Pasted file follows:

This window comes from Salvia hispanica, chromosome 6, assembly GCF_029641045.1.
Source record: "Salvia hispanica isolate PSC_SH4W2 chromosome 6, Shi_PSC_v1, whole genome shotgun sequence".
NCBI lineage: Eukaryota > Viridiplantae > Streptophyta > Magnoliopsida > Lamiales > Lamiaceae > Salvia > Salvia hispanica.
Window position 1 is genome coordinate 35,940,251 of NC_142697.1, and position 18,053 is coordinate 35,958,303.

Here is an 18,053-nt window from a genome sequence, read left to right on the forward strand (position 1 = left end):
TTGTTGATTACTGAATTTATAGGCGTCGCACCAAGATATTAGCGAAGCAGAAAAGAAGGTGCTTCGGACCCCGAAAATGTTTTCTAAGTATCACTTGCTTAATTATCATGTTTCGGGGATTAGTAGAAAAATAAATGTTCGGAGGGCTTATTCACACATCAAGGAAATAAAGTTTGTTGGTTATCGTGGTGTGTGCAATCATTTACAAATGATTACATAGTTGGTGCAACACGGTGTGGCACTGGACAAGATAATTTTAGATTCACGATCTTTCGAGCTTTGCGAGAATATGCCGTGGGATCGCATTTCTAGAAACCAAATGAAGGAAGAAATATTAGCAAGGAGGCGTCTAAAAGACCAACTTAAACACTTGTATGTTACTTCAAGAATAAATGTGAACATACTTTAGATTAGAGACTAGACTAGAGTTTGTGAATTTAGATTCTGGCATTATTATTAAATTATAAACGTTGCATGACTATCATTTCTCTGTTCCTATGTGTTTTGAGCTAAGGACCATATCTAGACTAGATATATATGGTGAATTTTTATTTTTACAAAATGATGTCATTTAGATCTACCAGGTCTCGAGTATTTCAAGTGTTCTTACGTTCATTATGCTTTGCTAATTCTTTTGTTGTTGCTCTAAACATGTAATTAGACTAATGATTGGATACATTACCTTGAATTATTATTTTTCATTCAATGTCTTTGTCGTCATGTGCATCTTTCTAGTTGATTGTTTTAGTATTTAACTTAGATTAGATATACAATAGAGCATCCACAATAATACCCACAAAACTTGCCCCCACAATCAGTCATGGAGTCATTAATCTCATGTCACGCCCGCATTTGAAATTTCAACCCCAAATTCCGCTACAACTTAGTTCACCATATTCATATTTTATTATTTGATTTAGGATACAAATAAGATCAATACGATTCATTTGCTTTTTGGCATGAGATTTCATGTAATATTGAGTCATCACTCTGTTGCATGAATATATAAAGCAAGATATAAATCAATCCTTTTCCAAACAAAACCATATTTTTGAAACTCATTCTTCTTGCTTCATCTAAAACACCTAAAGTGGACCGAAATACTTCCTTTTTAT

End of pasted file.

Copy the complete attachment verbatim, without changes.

This window comes from Salvia hispanica, chromosome 6, assembly GCF_029641045.1.
Source record: "Salvia hispanica isolate PSC_SH4W2 chromosome 6, Shi_PSC_v1, whole genome shotgun sequence".
NCBI lineage: Eukaryota > Viridiplantae > Streptophyta > Magnoliopsida > Lamiales > Lamiaceae > Salvia > Salvia hispanica.
Window position 1 is genome coordinate 35,940,251 of NC_142697.1, and position 18,053 is coordinate 35,958,303.

Here is an 18,053-nt window from a genome sequence, read left to right on the forward strand (position 1 = left end):
TTGTTGATTACTGAATTTATAGGCGTCGCACCAAGATATTAGCGAAGCAGAAAAGAAGGTGCTTCGGACCCCGAAAATGTTTTCTAAGTATCACTTGCTTAATTATCATGTTTCGGGGATTAGTAGAAAAATAAATGTTCGGAGGGCTTATTCACACATCAAGGAAATAAAGTTTGTTGGTTATCGTGGTGTGTGCAATCATTTACAAATGATTACATAGTTGGTGCAACACGGTGTGGCACTGGACAAGATAATTTTAGATTCACGATCTTTCGAGCTTTGCGAGAATATGCCGTGGGATCGCATTTCTAGAAACCAAATGAAGGAAGAAATATTAGCAAGGAGGCGTCTAAAAGACCAACTTAAACACTTGTATGTTACTTCAAGAATAAATGTGAACATACTTTAGATTAGAGACTAGACTAGAGTTTGTGAATTTAGATTCTGGCATTATTATTAAATTATAAACGTTGCATGACTATCATTTCTCTGTTCCTATGTGTTTTGAGCTAAGGACCATATCTAGACTAGATATATATGGTGAATTTTTATTTTTACAAAATGATGTCATTTAGATCTACCAGGTCTCGAGTATTTCAAGTGTTCTTACGTTCATTATGCTTTGCTAATTCTTTTGTTGTTGCTCTAAACATGTAATTAGACTAATGATTGGATACATTACCTTGAATTATTATTTTTCATTCAATGTCTTTGTCGTCATGTGCATCTTTCTAGTTGATTGTTTTAGTATTTAACTTAGATTAGATATACAATAGAGCATCCACAATAATACCCACAAAACTTGCCCCCACAATCAGTCATGGAGTCATTAATCTCATGTCACGCCCGCATTTGAAATTTCAACCCCAAATTCCGCTACAACTTAGTTCACCATATTCATATTTTATTATTTGATTTAGGATACAAATAAGATCAATACGATTCATTTGCTTTTTGGCATGAGATTTCATGTAATATTGAGTCATCACTCTGTTGCATGAATATATAAAGCAAGATATAAATCAATCCTTTTCCAAACAAAACCATATTTTTGAAACTCATTCTTCTTGCTTCATCTAAAACACCTAAAGTGGACCGAAATACTTCCTTTTTAT